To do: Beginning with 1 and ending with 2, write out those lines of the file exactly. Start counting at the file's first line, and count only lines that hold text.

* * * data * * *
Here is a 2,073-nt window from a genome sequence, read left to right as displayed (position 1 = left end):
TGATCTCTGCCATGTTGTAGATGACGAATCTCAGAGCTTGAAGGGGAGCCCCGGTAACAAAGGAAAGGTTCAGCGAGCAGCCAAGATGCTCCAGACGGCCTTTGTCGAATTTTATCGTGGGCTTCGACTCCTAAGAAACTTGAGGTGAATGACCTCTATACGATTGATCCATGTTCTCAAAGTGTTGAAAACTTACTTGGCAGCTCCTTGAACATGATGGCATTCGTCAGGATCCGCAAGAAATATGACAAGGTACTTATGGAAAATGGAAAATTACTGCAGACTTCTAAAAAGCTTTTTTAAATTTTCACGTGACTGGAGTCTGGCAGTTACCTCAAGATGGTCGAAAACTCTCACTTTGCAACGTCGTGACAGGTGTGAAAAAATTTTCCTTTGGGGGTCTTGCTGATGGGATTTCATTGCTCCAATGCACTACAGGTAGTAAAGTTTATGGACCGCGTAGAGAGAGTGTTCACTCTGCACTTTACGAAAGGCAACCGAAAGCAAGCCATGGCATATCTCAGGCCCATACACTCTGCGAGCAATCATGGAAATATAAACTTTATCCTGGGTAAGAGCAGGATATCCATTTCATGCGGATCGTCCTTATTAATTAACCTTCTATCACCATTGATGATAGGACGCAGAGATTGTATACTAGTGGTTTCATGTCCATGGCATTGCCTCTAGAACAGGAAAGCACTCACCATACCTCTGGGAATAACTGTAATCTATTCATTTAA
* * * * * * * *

Here is a 2,073-nt window from a genome sequence, read left to right as displayed (position 1 = left end):
TGATCTCTGCCATGTTGTAGATGACGAATCTCAGAGCTTGAAGGGGAGCCCCGGTAACAAAGGAAAGGTTCAGCGAGCAGCCAAGATGCTCCAGACGGCCTTTGTCGAATTTTATCGTGGGCTTCGACTCCTAAGAAACTTGAGGTGAATGACCTCTATACGATTGATCCATGTTCTCAAAGTGTTGAAAACTTACTTGGCAGCTCCTTGAACATGATGGCATTCGTCAGGATCCGCAAGAAATATGACAAGGTACTTATGGAAAATGGAAAATTACTGCAGACTTCTAAAAAGCTTTTTTAAATTTTCACGTGACTGGAGTCTGGCAGTTACCTCAAGATGGTCGAAAACTCTCACTTTGCAACGTCGTGACAGGTGTGAAAAAATTTTCCTTTGGGGGTCTTGCTGATGGGATTTCATTGCTCCAATGCACTACAGGTAGTAAAGTTTATGGACCGCGTAGAGAGAGTGTTCACTCTGCACTTTACGAAAGGCAACCGAAAGCAAGCCATGGCATATCTCAGGCCCATACACTCTGCGAGCAATCATGGAAATATAAACTTTATCCTGGGTAAGAGCAGGATATCCATTTCATGCGGATCGTCCTTATTAATTAACCTTCTATCACCATTGATGATAGGACGCAGAGATTGTATACTAGTGGTTTCATGTCCATGGCATTGCCTCTAGAACAGGAAAGCACTCACCATACCTCTGGGAATAACTGTAATCTATTCATTTAA